WR copes with tough break

Thurman in running to make team despite broken thumb

Andrae Thurman's broken thumb hasn't snapped his desire to earn a roster spot with the Green Bay Packers. The wide receiver has been participating in practices despite the injury. His determination combined with his ability to catch the ball and return punts and kickoffs has kept him in the running to make the team.

Thurman entered training camp low on the Packers' totem pole of receivers. Two days into practices, his uphill climb got a little steeper when he sustained a hairline fracture to his left thumb while catching balls off the Jugs machine after practice.

Receivers frequently practice catching balls fired out of the machine at a close range for a couple of reasons. It helps them adjust to Brett Favre's bullets and improves their hand-eye coordination. Unfortunately, Thurman was blinded briefly by the sun while attempting to catch a "pass" and the ball hit him squarely at the top of this thumb, causing a hairline fracture.

"They said it will be four to six weeks to heal, but I'm trying to get out here and do the best I can right now," Thurman said.

Thurman, to his credit, realizes that he doesn't have time to sit on the sideline and watch. After a few days, he returned in time to participate in the team's scrimmages against the Buffalo Bills. He also played in Green Bay's first preseason game against the San Diego Chargers. While he didn't catch any passes, he had impressive kickoff returns of 32 and 34 yards.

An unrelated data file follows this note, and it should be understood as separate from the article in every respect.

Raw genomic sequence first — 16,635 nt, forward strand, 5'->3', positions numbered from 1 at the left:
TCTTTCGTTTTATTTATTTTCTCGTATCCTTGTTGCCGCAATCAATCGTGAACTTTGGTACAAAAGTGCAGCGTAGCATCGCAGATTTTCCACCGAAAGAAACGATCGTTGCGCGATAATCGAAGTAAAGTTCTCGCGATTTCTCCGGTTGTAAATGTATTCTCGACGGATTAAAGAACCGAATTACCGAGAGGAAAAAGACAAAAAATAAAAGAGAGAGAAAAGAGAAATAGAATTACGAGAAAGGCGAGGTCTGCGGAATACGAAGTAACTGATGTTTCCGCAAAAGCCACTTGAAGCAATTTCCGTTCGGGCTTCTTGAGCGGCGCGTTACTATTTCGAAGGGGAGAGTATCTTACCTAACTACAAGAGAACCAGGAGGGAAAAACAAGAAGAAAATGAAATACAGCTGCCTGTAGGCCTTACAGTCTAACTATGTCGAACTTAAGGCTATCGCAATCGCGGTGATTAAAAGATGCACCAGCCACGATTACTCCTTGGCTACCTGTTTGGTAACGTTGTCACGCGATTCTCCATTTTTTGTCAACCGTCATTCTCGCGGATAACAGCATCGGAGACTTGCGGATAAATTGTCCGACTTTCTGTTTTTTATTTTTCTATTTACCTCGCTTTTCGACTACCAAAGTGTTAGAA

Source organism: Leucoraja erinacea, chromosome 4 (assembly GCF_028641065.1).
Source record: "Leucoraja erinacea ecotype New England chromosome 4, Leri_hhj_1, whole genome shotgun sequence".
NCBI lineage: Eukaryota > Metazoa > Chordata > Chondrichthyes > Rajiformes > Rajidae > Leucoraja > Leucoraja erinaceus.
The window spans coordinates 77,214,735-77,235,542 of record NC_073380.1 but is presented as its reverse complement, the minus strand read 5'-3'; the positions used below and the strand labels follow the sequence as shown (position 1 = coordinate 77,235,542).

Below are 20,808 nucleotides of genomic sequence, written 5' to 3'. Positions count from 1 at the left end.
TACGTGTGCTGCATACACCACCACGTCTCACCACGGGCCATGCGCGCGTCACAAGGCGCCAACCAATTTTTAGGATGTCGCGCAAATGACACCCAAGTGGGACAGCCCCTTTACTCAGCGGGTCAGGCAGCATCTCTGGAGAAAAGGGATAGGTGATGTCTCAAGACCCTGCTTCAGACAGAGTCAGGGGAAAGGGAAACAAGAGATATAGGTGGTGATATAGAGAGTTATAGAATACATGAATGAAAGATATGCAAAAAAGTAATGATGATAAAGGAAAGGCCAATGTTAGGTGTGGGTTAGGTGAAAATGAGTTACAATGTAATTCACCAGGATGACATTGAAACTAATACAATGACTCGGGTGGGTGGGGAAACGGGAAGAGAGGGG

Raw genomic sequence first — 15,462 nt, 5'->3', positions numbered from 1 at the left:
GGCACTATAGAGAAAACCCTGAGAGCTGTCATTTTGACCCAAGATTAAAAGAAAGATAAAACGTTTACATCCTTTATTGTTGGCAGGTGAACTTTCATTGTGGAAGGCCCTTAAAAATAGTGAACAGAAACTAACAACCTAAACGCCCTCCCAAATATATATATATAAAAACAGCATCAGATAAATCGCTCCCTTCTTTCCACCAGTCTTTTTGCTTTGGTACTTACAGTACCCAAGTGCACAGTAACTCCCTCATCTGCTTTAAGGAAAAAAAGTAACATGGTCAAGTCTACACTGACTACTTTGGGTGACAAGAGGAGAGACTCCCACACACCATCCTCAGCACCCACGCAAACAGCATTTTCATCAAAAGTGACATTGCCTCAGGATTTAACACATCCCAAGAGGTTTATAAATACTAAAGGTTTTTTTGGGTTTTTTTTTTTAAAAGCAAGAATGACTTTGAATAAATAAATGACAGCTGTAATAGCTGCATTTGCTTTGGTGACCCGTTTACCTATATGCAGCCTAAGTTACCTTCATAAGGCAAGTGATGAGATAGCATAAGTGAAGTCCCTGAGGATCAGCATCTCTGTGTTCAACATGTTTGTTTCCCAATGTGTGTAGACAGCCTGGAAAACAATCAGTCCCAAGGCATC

Thurman also can return punts, but his broken thumb makes it difficult for him to make a clean catch off of a punt. "It's tough to squeeze," he said. "I can't really feel the ball in my thumb. I didn't know how important my thumb was until you break it."

With rookie Terrence Murphy sidelined with a knee injury, Thurman has a golden opportunity to make an impression Saturday when the Packers play their second exhibition game at Buffalo. Thurman's main competition for the fifth receiver spot are second-round pick Terrence Murphy, who has been slowed by injuries in camp, and rookie sixth-round pick Craig Bragg, who also returns punts and kickoffs. The team's top four receivers are Javon Walker, Donald Driver, Robert Ferguson and Antonio Chatman.

"Between the opportunity sessions and minicamps, he has opened some eyes here and improved his stock," says wide receivers coach James Franklin of Thurman.

Thurman played in the Packers' final two regular season games last year in place of the injured Ferguson. He caught two passes for 12 yards against the Minnesota Vikings on Christmas Eve, the returned three kickoffs for 59 yards the following week at Chicago.

Thurman feels he can do more in training camp, but he has had to adjust to catching the ball differently instead of catching passes and reacting.

"I've been really, really frustrated with my thumb," Thurman said. "I'm a big hands catcher. I catch with my hands. Having to change the way I catch the ball, pocket catch the ball, is a little frustrating. I'm working with it, just trying to get better."

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